10 result(s) displayed for NFV (1 - 10 of 10):
By: Paula Bernier, Executive Editor, TMC
Service providers are undergoing a sea change.
Their networks, which traditionally have been based on turnkey network elements running software on purpose-built hardware, are moving to a software-centric model. In this model the true value lies in the software, while the hardware is typically of the commercial-off-the-shelf variety.
Network Functions Virtualization (NFV) is the name of this new architecture, which not only embraces the model of instituting network functionality in software and running it on industry-servers, but also allows applications and services to leverage those resources whenever and wherever they are.
By: Roland Mestric, Director, Video Solutions Marketing
It feels like it was just a few months ago when you could read articles in the trade press lumping together SDN and NFV with NFV being a form of SDN or vice versa. Yes, both somehow are about virtualization and about converting hardware into software. Today – after numerous proofs-of-concept run by service provides around the globe – we know the role of SDN as virtually indispensable for NFV solutions that aspire to deliver the kind of agility and operational simplification we all expect from NFV. Only SDN can deliver quickly enough the (virtual) networks needed for newly deployed network functions. Alcatel-Lucent has recently demonstrated a complete virtual evolved packet core (vEPC) including a virtual IMS/VoLTE deployed in less than 30 minutes.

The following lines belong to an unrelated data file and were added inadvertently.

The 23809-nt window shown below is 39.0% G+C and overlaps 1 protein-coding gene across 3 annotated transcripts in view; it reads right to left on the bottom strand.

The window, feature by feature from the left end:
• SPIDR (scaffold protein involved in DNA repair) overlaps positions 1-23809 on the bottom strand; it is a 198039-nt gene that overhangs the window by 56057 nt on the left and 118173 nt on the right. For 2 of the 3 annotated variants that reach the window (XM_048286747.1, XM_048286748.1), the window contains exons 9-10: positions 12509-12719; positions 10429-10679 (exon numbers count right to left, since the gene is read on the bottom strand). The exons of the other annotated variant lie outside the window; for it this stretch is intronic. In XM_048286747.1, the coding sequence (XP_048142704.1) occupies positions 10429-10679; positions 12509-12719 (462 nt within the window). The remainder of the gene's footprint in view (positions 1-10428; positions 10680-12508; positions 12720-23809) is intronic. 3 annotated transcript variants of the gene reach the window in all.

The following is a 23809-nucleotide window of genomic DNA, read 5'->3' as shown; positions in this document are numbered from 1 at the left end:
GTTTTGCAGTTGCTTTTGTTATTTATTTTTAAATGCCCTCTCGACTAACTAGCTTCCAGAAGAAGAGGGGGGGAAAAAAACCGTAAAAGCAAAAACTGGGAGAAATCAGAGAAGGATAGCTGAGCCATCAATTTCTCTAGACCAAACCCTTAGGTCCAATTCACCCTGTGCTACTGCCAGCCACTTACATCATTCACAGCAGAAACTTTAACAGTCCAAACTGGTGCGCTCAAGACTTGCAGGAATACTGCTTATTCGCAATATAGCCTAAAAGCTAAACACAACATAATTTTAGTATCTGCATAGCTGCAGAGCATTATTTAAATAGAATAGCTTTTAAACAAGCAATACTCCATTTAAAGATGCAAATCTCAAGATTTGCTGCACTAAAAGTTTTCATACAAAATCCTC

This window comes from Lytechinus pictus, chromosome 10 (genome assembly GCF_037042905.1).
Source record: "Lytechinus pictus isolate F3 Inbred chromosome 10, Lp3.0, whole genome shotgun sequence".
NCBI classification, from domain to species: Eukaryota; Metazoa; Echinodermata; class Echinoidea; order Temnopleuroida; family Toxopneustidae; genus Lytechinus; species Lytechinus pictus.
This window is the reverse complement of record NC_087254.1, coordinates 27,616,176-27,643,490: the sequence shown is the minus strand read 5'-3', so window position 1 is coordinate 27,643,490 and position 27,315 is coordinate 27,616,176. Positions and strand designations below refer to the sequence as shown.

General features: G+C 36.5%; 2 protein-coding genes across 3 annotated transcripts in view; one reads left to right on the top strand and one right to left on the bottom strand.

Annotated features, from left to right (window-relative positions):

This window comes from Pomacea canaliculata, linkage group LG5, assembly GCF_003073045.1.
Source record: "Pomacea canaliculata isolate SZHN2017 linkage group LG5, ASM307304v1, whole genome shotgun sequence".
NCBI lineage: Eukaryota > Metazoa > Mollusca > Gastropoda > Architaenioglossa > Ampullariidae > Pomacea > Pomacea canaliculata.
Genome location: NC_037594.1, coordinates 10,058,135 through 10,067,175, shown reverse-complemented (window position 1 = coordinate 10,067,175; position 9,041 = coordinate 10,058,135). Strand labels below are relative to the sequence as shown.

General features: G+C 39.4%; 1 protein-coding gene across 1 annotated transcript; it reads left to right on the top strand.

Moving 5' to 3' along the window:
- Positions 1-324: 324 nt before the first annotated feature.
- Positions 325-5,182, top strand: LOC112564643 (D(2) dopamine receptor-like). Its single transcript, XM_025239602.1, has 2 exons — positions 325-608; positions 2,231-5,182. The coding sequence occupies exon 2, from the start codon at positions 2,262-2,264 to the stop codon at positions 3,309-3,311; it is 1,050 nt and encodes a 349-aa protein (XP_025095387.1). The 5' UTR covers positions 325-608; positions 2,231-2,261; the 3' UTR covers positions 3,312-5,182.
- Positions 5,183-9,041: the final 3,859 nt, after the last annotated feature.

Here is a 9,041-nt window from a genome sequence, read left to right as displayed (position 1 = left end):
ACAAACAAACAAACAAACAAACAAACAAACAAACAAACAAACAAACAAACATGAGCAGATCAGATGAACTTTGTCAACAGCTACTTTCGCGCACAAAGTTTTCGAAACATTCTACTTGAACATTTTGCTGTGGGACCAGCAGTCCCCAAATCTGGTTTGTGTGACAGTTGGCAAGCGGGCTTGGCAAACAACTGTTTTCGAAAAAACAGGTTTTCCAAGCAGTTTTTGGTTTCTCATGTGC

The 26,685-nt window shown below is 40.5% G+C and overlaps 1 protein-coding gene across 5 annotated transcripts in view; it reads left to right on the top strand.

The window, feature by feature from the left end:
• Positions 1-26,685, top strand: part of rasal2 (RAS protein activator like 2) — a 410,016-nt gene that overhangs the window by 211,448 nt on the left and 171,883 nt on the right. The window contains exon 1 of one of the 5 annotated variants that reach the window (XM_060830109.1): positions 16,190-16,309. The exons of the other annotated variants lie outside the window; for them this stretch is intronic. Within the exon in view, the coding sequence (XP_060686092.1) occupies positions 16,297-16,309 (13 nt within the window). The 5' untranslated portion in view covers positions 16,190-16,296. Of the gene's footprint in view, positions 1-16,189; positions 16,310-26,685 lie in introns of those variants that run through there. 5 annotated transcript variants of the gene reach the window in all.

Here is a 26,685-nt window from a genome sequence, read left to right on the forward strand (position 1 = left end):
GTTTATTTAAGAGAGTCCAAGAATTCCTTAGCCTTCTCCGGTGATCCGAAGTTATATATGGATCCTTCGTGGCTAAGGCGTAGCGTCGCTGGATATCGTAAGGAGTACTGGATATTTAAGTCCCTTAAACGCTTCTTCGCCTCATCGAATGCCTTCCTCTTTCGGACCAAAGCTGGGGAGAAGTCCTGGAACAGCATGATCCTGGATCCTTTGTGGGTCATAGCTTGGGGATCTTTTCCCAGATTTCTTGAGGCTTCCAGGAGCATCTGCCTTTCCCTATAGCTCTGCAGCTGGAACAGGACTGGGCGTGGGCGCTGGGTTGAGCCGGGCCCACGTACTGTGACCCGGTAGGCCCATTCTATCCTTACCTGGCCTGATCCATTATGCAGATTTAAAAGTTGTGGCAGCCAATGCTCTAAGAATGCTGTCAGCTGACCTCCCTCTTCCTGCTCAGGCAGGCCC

The advantages to mobile operators of network functions virtualization (NFV) and moving to a virtualized evolved packet core (vEPC) have become clear, and mobile networks operators are pretty much sold on the technology in theory.